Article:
On a high bluff above the Slave River, Fort Smith is absurdly friendly, idyllic – and somewhat un-Northern. Maybe it's the brick homes, ball fields and water tower, or the fact that the town abuts Alberta. For years this was the gateway to the North, situated at the end of a portage route around the Slave River rapids.
Wood Buffalo National Park
Straddling the Alberta–NWT border, Canada's biggest national park isn't spectacular, but it is weird. In this Switzerland-sized boreal flatland are salt-springs that encrust the landscape, rivers that disappear underground and balls of mating snakes. The park was established in 1922 to protect wood buffalo – a large, dark, distinctly Northern subspecies of bison.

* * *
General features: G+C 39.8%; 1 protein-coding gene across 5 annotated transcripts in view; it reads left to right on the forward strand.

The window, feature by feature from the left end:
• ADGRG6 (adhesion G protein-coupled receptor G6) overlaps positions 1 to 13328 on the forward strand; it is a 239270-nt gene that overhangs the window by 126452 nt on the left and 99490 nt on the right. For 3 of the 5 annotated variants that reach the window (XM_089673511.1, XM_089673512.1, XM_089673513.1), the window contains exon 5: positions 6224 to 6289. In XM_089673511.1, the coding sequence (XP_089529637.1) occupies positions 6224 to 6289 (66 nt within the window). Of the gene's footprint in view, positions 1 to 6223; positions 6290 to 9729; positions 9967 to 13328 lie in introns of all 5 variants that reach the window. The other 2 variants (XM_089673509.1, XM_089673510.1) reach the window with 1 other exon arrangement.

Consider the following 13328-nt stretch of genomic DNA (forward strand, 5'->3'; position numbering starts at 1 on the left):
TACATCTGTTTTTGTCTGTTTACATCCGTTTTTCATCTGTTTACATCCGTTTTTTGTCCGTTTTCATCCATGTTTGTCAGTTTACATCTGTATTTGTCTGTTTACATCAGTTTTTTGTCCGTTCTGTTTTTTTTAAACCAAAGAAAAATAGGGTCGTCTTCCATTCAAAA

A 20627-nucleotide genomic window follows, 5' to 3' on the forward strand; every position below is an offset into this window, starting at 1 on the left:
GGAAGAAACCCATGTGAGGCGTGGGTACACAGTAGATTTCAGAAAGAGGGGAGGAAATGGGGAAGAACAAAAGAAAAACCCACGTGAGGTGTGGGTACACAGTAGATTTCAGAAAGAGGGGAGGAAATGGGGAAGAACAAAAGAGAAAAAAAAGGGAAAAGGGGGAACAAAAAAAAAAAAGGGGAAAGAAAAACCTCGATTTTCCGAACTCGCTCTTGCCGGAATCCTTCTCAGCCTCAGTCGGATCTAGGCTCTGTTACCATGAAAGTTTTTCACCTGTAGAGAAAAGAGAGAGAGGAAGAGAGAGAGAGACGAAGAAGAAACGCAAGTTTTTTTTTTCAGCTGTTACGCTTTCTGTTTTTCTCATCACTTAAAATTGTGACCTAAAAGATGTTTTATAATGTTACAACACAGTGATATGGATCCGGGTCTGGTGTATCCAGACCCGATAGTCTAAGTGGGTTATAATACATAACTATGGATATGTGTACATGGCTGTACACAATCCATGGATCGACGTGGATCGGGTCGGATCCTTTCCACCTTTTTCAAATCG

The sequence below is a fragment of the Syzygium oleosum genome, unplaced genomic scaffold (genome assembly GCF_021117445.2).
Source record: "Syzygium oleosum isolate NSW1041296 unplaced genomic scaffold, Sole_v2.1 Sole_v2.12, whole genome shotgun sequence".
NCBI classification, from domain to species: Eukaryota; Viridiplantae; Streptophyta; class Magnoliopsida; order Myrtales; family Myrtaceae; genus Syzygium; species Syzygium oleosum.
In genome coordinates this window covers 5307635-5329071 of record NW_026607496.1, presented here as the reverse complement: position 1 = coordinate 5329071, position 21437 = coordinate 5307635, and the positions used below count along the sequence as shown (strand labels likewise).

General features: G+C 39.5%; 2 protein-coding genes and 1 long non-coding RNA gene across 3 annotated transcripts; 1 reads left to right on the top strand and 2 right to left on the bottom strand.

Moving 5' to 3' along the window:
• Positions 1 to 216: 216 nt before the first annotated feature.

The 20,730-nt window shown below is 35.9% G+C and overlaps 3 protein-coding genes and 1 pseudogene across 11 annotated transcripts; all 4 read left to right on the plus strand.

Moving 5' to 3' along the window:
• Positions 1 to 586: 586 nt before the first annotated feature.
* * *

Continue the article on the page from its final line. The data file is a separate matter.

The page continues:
From the Hwy 3 junction, 23km south of the Mackenzie River, the Mackenzie Hwy (Hwy 1) branches west into the Deh Cho region and southeast into the South Slave. This latter branch is well traveled and well paved. It runs 186km to the Alberta border (and thence to Edmonton) and is dubbed the Waterfalls Route, due to some stunning roadside cascades.